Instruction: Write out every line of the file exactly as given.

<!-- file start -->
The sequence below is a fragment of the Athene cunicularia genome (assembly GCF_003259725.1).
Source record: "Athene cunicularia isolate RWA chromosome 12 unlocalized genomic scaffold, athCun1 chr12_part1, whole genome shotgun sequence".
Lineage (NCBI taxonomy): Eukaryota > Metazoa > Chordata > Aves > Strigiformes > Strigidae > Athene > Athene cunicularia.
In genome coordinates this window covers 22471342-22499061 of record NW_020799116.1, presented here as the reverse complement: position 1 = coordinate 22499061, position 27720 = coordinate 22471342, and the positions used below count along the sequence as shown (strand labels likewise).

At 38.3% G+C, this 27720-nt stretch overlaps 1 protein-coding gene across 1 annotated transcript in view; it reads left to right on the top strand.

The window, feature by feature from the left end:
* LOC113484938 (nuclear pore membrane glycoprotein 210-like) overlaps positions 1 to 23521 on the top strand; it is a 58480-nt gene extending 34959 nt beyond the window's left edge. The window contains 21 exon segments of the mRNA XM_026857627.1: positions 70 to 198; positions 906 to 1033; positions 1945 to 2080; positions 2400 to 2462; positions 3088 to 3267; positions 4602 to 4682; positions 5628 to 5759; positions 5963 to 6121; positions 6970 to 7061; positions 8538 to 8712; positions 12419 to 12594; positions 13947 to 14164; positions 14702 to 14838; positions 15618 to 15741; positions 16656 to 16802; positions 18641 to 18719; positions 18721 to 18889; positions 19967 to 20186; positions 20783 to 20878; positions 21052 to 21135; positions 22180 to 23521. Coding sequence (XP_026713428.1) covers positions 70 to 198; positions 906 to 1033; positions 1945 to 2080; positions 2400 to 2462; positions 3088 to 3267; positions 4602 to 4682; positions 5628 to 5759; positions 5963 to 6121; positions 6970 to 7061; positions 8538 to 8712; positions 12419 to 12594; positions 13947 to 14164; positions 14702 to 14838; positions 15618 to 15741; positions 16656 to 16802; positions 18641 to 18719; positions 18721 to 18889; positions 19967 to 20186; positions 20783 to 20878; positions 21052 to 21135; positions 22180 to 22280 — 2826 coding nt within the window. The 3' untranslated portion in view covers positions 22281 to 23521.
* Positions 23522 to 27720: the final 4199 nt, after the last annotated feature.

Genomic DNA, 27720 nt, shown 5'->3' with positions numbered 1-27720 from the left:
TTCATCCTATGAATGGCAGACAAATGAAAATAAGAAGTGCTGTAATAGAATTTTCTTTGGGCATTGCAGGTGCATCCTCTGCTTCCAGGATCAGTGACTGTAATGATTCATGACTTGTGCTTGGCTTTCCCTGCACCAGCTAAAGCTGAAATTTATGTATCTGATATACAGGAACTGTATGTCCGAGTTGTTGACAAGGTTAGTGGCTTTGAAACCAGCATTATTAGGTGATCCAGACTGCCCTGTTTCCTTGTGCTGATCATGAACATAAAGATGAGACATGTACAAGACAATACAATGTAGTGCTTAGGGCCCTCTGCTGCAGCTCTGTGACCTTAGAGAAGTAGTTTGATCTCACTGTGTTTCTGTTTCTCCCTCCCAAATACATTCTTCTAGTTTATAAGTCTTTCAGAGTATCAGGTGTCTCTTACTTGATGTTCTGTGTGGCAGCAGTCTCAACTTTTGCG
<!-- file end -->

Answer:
The sequence below is a fragment of the Athene cunicularia genome (assembly GCF_003259725.1).
Source record: "Athene cunicularia isolate RWA chromosome 12 unlocalized genomic scaffold, athCun1 chr12_part1, whole genome shotgun sequence".
Lineage (NCBI taxonomy): Eukaryota > Metazoa > Chordata > Aves > Strigiformes > Strigidae > Athene > Athene cunicularia.
In genome coordinates this window covers 22471342-22499061 of record NW_020799116.1, presented here as the reverse complement: position 1 = coordinate 22499061, position 27720 = coordinate 22471342, and the positions used below count along the sequence as shown (strand labels likewise).

At 38.3% G+C, this 27720-nt stretch overlaps 1 protein-coding gene across 1 annotated transcript in view; it reads left to right on the top strand.

The window, feature by feature from the left end:
* LOC113484938 (nuclear pore membrane glycoprotein 210-like) overlaps positions 1 to 23521 on the top strand; it is a 58480-nt gene extending 34959 nt beyond the window's left edge. The window contains 21 exon segments of the mRNA XM_026857627.1: positions 70 to 198; positions 906 to 1033; positions 1945 to 2080; positions 2400 to 2462; positions 3088 to 3267; positions 4602 to 4682; positions 5628 to 5759; positions 5963 to 6121; positions 6970 to 7061; positions 8538 to 8712; positions 12419 to 12594; positions 13947 to 14164; positions 14702 to 14838; positions 15618 to 15741; positions 16656 to 16802; positions 18641 to 18719; positions 18721 to 18889; positions 19967 to 20186; positions 20783 to 20878; positions 21052 to 21135; positions 22180 to 23521. Coding sequence (XP_026713428.1) covers positions 70 to 198; positions 906 to 1033; positions 1945 to 2080; positions 2400 to 2462; positions 3088 to 3267; positions 4602 to 4682; positions 5628 to 5759; positions 5963 to 6121; positions 6970 to 7061; positions 8538 to 8712; positions 12419 to 12594; positions 13947 to 14164; positions 14702 to 14838; positions 15618 to 15741; positions 16656 to 16802; positions 18641 to 18719; positions 18721 to 18889; positions 19967 to 20186; positions 20783 to 20878; positions 21052 to 21135; positions 22180 to 22280 — 2826 coding nt within the window. The 3' untranslated portion in view covers positions 22281 to 23521.
* Positions 23522 to 27720: the final 4199 nt, after the last annotated feature.

Genomic DNA, 27720 nt, shown 5'->3' with positions numbered 1-27720 from the left:
TTCATCCTATGAATGGCAGACAAATGAAAATAAGAAGTGCTGTAATAGAATTTTCTTTGGGCATTGCAGGTGCATCCTCTGCTTCCAGGATCAGTGACTGTAATGATTCATGACTTGTGCTTGGCTTTCCCTGCACCAGCTAAAGCTGAAATTTATGTATCTGATATACAGGAACTGTATGTCCGAGTTGTTGACAAGGTTAGTGGCTTTGAAACCAGCATTATTAGGTGATCCAGACTGCCCTGTTTCCTTGTGCTGATCATGAACATAAAGATGAGACATGTACAAGACAATACAATGTAGTGCTTAGGGCCCTCTGCTGCAGCTCTGTGACCTTAGAGAAGTAGTTTGATCTCACTGTGTTTCTGTTTCTCCCTCCCAAATACATTCTTCTAGTTTATAAGTCTTTCAGAGTATCAGGTGTCTCTTACTTGATGTTCTGTGTGGCAGCAGTCTCAACTTTTGCG